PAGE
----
Fast-acting residents preserved the historic Gamboni butcher shop in Olema last Friday after an errant driver hit a power pole, dropping lines onto a field and igniting a brush fire along Highway One. With emergency vehicles stuck behind a pole blocking both lanes, a handful of locals wielding garden hoses, shovels and fire extinguishers snuffed out flames that came within a few feet of a grove of trees and several historic buildings—all before fire crews arrived.

Dennis Rodoni was discussing a job with Petaluma painter Rigo Diaz when he noticed flames in the field across the highway from his house at around 5:30 p.m. “It was a slow-burning fire, but it kept approaching, and we realized the emergency vehicles were stuck on the other side of the power line,” said Mr. Rodoni, a general contractor who has lived in town for 20 years. “All the neighbors got together.”

The pair grabbed three hoses from Mr. Rodoni’s house and a neighbor brought another. It was Mr. Diaz, who grew up on a ranch in Mexico, who jumped a fence to spray water on the lower edge of the fire, which was creeping south with the wind. “To me it seems like pretty easy to put it out—not in big trees, not anything dangerous,” he said this week, recalling numerous times he’d extinguished similar fires in his home country.

For Mr. Rodoni there was also an element of nostalgia. His mother and her six siblings were born in a farmhouse on the burned property, a pocket of private agricultural land now a part of Golden Gate National Recreation Area. He recalled his mother telling him stories of getting candy from the butcher shop. “It was a nice feeling [to protect it],” he said, adding that the interior of the shop now belongs to the Smithsonian, though it is not on display.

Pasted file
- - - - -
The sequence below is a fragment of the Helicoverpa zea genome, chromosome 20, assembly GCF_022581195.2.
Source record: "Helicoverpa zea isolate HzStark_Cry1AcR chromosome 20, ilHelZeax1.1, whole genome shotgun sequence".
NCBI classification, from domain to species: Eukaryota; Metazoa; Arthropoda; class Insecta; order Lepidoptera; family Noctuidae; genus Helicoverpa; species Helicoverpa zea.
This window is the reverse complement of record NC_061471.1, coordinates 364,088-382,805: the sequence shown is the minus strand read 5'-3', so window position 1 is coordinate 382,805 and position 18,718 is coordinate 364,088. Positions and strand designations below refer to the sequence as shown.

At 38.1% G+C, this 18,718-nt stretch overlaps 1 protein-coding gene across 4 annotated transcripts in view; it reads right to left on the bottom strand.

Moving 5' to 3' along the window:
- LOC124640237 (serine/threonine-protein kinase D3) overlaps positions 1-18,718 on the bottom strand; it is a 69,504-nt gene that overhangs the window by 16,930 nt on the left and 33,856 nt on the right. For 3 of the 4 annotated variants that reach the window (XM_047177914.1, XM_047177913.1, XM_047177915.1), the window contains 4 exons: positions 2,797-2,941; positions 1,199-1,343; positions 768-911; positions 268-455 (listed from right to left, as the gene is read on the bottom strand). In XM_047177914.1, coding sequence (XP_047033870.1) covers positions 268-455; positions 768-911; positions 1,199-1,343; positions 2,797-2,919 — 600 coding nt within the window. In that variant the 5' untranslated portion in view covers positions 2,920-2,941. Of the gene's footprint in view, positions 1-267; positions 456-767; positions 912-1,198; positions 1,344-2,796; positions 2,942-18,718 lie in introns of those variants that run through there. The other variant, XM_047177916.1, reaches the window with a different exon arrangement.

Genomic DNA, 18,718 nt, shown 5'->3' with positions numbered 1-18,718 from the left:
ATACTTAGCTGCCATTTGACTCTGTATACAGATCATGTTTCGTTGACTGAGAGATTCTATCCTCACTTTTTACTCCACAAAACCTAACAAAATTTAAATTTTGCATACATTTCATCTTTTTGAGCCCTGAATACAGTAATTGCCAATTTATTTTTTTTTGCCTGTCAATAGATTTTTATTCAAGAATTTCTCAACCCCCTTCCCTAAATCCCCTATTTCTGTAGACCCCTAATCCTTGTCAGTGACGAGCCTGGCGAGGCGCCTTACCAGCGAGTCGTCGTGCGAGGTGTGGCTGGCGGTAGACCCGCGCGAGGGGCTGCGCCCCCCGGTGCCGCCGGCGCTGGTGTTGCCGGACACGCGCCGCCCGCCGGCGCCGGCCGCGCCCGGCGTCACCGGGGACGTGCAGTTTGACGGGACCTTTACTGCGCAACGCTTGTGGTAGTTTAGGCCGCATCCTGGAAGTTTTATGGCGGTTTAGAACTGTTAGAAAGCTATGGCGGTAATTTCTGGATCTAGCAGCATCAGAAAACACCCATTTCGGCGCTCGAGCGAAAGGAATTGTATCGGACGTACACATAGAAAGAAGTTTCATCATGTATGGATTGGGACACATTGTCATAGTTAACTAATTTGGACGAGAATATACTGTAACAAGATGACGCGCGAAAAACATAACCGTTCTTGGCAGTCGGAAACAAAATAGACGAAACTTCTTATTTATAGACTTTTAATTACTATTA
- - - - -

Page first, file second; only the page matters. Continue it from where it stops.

The three-acre fire was entirely quenched within a half an hour with additional help from a county bulldozer that cut through a fence and dug a fire line on the upper edge of the blaze. 

The residents’ communal and critical efforts went unrecognized by the Marin County Fire Department, however. The agency’s press release on Friday evening credited the lack of any structural damage to “quick action by firefighters.” 

Both the release and the Marin IJ’s article also mistakenly identified the butcher shop as a schoolhouse. In fact the town’s historic schoolhouse lies on the other side of the highway.

“With all due respect, the fire department did a great job, but the buildings were saved by the time they got to it,” Mr. Rodoni said with barely discernible pride. He described seeing the Point Reyes Station fire captain stomping at flames with his boot as the fire trucks were stalled up the road.

No one sustained injuries from the fire. The driver of the vehicle went home unscathed, but her car had come to a stop at the North Marin Water District pump-house, which was out of commission the next day for repair. District officials urged residents and business in the valley to conserve water, but the tank had been filled for the holiday weekend and the supply held up.

Mike Giannini, battalion chief for the county fire department, said his staff was unaware of the residents’ efforts. “Had we known, we certainly would have shared that,” he said, asking the Light to extend “his apologies to those folks.”